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Taiwan's ailing economy major challenge for leadership hopefuls
[TAIPEI] As baker Lin Hsiao-an sits hoping for more customers to save her beloved but shrinking business she rails against Taiwan's leaders for the slowing economy that has turned many angry voters against the government ahead of presidential elections.
Lin, 36, opened her Taipei cake shop 10 years ago with high hopes for her creative designs. But after a promising start she was forced to lay off four staff and relocate to her apartment to save on rent. Now she bakes to order from home.
"My business is getting worse each year. In the past people didn't hesitate to order a cake that cost Tw$2,000 (US$64) or more, but now most people order a cake under Tw$1,000 and they want discounts." Voters are bitterly disappointed that the economic prosperity promised by President Ma Ying-jeou when he took office in 2008 has not materialised.
A stagnant economy, as well as fears over China's growing influence, a string of food scandals and soaring housing prices saw the ruling Kuomintang party routed in local elections last month seen as a barometer for the 2016 presidential race.
Ma had pledged that improved links with China would spur growth, but many feel that new trade deals have only served big business, with ordinary citizens left out of pocket.
"I'm going to close my business because it is getting worse and I can barely make ends meet," said Lin.
"It's a pity that I have to give up something I've worked 10 years for, but I just have to be realistic. I have to change career while I still can." Lin blames the government for her woes, as a lack of disposable income, rising prices of raw ingredients and food safety crises have left her business reeling.
The health minister resigned in September after tonnes of food products made with tainted cooking oil had to be pulled from shop shelves.
With political parties formulating their campaigns ahead of the vote resurrecting the hope of prosperity is key.
Taiwan was once one of the most dynamic economies in Asia but its power has largely been absorbed by rival China, which still claims the island as part of its territory.
Since the 1980s, Taiwanese companies have channelled more than US$200 billion into the mainland, cashing in on cheaper labour and land despite Beijing's lingering hostilities.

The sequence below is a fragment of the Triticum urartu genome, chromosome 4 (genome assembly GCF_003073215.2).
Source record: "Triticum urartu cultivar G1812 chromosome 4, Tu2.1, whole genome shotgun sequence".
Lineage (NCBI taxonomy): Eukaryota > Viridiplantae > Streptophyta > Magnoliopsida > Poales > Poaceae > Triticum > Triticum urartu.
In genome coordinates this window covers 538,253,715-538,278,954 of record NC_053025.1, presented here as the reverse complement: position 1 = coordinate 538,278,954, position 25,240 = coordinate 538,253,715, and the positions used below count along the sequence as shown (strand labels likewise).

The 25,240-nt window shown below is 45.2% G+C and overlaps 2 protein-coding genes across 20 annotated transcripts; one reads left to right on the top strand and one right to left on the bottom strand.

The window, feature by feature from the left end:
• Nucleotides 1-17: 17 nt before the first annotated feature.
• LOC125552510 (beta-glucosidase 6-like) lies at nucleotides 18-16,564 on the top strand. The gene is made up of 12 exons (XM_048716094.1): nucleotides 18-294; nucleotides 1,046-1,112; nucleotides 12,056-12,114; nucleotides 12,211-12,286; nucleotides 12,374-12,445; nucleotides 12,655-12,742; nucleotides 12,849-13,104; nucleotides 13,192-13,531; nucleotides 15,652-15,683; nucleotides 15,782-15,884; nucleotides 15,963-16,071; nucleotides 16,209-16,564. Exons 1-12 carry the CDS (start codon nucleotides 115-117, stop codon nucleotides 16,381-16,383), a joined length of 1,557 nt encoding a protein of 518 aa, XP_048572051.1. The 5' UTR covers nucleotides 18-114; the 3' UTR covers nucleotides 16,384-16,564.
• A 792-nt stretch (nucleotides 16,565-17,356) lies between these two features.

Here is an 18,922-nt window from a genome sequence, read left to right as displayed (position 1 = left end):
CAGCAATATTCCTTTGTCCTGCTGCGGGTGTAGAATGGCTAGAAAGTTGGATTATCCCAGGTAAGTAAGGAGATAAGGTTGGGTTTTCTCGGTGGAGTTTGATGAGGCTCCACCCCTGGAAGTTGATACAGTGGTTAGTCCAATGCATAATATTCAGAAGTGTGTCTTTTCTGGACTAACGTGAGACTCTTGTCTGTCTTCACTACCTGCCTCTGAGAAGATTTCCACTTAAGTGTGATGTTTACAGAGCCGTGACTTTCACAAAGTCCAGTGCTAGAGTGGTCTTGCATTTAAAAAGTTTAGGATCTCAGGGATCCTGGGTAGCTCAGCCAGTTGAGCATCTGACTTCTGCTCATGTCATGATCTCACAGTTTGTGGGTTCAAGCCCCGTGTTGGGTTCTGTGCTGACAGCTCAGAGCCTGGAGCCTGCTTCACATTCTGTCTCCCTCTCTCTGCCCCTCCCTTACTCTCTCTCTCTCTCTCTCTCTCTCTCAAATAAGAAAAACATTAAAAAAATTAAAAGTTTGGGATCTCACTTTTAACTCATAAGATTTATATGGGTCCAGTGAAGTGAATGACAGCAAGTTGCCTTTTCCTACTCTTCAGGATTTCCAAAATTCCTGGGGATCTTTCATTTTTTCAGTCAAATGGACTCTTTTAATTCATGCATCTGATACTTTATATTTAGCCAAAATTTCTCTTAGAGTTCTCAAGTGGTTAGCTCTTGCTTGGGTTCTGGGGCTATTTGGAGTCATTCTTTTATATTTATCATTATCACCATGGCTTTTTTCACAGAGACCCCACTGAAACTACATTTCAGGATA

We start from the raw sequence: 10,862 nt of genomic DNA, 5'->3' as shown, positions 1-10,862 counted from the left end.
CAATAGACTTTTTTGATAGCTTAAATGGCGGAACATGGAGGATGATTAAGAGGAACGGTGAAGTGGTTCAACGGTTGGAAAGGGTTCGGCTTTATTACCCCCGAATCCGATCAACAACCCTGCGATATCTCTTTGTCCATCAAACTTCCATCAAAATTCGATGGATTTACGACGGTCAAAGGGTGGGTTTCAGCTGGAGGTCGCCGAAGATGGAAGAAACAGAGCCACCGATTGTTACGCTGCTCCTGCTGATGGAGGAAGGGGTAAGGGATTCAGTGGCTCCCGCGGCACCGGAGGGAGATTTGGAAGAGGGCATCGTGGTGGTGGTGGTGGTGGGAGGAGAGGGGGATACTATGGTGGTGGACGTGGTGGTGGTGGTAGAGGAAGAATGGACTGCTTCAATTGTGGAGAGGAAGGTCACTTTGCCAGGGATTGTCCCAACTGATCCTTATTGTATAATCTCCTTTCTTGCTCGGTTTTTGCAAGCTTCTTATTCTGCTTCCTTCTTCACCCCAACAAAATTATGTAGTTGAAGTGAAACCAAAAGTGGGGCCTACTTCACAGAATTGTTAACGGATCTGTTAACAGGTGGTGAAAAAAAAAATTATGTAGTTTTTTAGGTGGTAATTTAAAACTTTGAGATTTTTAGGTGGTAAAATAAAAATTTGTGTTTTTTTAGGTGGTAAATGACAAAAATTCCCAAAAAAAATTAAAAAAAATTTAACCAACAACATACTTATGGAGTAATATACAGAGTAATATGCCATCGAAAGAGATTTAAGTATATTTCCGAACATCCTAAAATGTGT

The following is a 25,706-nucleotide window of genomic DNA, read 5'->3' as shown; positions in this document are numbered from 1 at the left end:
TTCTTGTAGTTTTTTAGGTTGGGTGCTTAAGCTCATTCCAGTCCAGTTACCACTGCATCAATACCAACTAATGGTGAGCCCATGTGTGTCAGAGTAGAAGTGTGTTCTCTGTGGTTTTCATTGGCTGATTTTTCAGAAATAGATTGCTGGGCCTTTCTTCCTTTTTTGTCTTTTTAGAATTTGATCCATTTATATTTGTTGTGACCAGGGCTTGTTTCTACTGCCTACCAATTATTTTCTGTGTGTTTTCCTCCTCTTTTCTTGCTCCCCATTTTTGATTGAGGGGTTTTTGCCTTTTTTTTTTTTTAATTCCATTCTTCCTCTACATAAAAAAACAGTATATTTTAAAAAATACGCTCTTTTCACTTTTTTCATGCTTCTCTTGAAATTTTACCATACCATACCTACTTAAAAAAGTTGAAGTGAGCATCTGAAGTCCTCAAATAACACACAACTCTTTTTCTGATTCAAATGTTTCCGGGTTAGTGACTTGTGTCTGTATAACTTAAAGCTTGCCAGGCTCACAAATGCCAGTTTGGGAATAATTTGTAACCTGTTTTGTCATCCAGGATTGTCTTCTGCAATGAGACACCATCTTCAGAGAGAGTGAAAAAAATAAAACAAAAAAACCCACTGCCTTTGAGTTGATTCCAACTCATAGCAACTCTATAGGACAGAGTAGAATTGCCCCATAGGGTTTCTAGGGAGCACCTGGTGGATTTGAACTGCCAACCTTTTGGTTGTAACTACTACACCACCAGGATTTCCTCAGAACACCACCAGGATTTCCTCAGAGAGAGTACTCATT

This has led to the weakening of Taiwan's domestic manufacturing sector, previously a mainstay of the economy.
"As the manufacturing sector hollowed out and service industries have failed to provide as many job opportunities, lots of people found it difficult to find jobs," said Gordon Sun, director of the Macroeconomic Forecasting Center at the Taiwan Institute of Economic Research.
GDP growth has languished below four percent in recent years, and is predicted at 3.43 per cent for 2014 - an improvement on last year's 2.23 per cent, but still not enough to instill optimism.
Resentment among younger Taiwanese is high, with fewer job opportunities and little chance of owning their own home.
"I live with my parents and it would never cross my mind that I could buy a house in the future because it's just impossible with my monthly wage of Tw$23,000," said 26-year-old office worker Lucy Liang.
"Most of my friends think the same way as I do - some are still trying to pay off student loans." Youth anger exploded in March when student-led demonstrators occupied parliament for three weeks in protest against a contentious trade pact with China.
Jack Ma, founder of e-commerce giant Alibaba, encouraged young Taiwanese entrepreneurs to set up in China during a cross-Strait business summit Monday.
But protests by pro-independence activists outside the meeting, which was attended by senior Chinese envoy Chen Deming, highlighted the sensitivity of trade relations with the mainland.
While there is acceptance among voters that trade with China is a fact of life, there is a push for Taiwan to stand on its own two feet once more.
"Taiwan can't avoid doing business with China, but Taiwan has to enhance its capabilities and competitiveness," said Taipei shopkeeper Tracy Hsueh.
Persuading voters that the economy can be fixed while maintaining Taiwan's integrity will be an uphill struggle for presidential candidates.
"This is a structural problem - many of the laws are outdated and restrictive. What has made it worse is an inefficient parliament that has frequently been paralysed by intense political wrangles," said Sun.
"Taiwan's next leadership needs to adopt a new economic strategy ... but the challenges are severe."